One small problem, inevitably associated with business models is that we need a more than usually detailed and precise specification. I said earlier that many projects suffer from inadequate specification, so this should not be a major problem, but some people may criticise an approach that appears to spend a lot of time getting the specification right rather than developing code to an inadequate specification. After all, the specification is not a deliverable, whereas the code is – but delivering to an inadequate specification is to court disaster.
Uses of Business Models
The first use of a business model is to communicate. Given that the specification represented by the business model is precise enough to exercise, and that these various exercises have revealed a “correct” system (the one the client wanted), you can explain the business processes in the model to others, with selected exercises as illustrations to show what will happen.
The second use of a business model is to communicate. Given the conditions I have just laid down, you can test the interfaces to other models and systems and you can talk to the representatives of those models and systems with precision and confidence. In both these situations, we correct any errors that may become apparent simply by amending the business model (specification).
The ultimate use of a business model is to communicate – to a code generator, when everything is correct and as the client requires. This allows you to translate the business model immediately into executable code. If the code generator is error-free, then the executable code will form the delivered system and should take only minutes or hours to generate. It will logically match the specification, embodied in the business model, because there has been no error-prone human interpretation. And you can guarantee that the delivered system will be free from all human-introduced errors, because there will have been no human involved in system code production.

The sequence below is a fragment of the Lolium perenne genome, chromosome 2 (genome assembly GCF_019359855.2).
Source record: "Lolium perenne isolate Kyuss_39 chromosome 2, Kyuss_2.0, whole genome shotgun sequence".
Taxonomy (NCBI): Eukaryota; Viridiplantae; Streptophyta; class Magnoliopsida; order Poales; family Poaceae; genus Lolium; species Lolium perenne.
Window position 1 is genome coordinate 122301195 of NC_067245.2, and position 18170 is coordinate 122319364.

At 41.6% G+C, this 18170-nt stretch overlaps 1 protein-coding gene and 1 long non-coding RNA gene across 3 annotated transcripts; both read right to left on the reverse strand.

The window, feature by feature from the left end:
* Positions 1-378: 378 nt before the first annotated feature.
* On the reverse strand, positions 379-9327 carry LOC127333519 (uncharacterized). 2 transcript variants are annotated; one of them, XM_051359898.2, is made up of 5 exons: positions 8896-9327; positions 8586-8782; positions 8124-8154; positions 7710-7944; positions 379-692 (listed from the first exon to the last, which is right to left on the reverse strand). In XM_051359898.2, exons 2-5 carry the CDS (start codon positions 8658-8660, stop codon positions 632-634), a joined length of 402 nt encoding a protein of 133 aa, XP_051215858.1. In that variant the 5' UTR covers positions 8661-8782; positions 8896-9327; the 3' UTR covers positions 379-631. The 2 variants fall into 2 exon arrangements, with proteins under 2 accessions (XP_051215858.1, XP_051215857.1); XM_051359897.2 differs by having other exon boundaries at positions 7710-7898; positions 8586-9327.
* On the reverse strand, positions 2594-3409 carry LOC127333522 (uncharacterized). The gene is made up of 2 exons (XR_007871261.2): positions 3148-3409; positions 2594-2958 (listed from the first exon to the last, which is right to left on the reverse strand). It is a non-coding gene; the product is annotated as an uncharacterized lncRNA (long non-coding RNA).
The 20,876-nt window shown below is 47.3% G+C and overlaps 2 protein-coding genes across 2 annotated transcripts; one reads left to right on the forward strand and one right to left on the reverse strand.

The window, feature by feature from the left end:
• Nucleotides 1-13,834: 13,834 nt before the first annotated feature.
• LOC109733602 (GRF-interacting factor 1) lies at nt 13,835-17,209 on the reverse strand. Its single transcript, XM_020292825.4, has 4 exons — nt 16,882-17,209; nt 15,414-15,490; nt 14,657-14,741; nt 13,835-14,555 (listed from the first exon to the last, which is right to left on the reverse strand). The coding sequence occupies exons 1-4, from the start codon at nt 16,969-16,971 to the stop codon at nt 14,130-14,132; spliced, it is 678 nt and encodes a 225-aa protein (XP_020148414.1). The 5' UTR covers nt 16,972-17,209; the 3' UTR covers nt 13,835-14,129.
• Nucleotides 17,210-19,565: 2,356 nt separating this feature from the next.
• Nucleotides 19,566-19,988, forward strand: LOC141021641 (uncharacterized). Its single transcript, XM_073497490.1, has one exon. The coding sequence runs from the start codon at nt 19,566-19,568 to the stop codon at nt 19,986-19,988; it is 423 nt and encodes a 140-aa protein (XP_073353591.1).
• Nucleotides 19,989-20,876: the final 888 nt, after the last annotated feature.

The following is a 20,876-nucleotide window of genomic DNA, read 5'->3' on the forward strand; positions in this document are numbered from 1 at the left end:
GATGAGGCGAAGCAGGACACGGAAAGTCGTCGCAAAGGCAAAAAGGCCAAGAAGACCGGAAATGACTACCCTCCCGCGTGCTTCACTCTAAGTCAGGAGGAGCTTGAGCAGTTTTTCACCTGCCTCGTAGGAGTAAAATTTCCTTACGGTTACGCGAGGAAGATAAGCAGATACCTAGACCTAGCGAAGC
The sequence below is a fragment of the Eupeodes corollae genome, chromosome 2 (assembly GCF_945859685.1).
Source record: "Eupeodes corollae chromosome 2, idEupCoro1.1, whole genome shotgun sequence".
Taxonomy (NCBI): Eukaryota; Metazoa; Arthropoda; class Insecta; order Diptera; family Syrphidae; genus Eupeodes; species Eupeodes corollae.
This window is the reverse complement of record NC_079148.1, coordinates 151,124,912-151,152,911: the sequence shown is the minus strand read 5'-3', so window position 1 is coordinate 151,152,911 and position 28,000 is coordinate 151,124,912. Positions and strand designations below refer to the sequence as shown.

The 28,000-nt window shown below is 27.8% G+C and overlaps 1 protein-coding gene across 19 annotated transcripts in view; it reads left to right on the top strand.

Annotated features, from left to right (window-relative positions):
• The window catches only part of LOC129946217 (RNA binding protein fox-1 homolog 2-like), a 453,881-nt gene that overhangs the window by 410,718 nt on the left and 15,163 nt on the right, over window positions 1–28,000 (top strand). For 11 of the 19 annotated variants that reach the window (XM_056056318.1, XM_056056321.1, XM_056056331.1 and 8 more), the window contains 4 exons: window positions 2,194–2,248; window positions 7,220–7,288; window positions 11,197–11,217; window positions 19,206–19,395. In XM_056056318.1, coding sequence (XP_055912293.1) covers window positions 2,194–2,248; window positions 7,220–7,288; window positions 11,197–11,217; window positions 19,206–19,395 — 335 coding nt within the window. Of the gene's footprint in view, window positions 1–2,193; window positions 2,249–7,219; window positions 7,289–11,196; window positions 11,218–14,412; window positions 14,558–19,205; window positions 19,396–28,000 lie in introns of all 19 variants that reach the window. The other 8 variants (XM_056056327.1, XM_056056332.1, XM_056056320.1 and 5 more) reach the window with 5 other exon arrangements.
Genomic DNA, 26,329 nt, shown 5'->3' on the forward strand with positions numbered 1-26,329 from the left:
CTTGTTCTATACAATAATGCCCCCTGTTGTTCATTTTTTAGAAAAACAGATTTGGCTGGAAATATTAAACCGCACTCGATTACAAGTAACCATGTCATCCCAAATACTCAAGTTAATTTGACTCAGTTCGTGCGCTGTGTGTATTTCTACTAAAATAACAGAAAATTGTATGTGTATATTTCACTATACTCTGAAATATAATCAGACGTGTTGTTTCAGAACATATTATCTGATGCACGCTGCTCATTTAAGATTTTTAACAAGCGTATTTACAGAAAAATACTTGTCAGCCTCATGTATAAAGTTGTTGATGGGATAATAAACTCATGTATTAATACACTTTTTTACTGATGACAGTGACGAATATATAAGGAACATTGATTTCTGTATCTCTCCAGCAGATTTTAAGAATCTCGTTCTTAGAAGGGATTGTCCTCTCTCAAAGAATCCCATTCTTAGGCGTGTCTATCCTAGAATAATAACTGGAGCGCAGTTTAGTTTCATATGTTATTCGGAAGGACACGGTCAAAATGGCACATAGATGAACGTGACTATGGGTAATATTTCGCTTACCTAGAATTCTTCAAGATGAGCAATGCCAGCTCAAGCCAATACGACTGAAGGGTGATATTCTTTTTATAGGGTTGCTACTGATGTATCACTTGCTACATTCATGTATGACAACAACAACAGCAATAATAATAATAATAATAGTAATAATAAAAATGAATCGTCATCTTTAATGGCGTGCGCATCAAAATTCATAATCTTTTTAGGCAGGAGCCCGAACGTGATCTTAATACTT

The Newsletter Archive
If you want to review any of the previous Newsletters, they are all available at the Newsletter Archive page
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Yes you can, so long as you accredit it to Robin Oldman, Precision Design Technology Ltd. and attach the following biography to the article at the bottom:
Precision Design Technology, (PDT), the IT systems experts, provides world-class consultancy and solutions for IT information systems to help its customers develop affordable, high integrity software for business. Normally high-integrity software is prohibitively expensive - PDT provides a solution at a price business can afford.
EUR ING Robin Oldman, COO at PDT, writes and blogs on behalf of the company. Robin also manages the development of the user interface for the SPECIFY4IT tool-set that bridges the gap between the client user and the system supplier. The SPECIFY4IT tool-set is capable of delivering high-integrity business software faster and more cheaply than conventional development methods.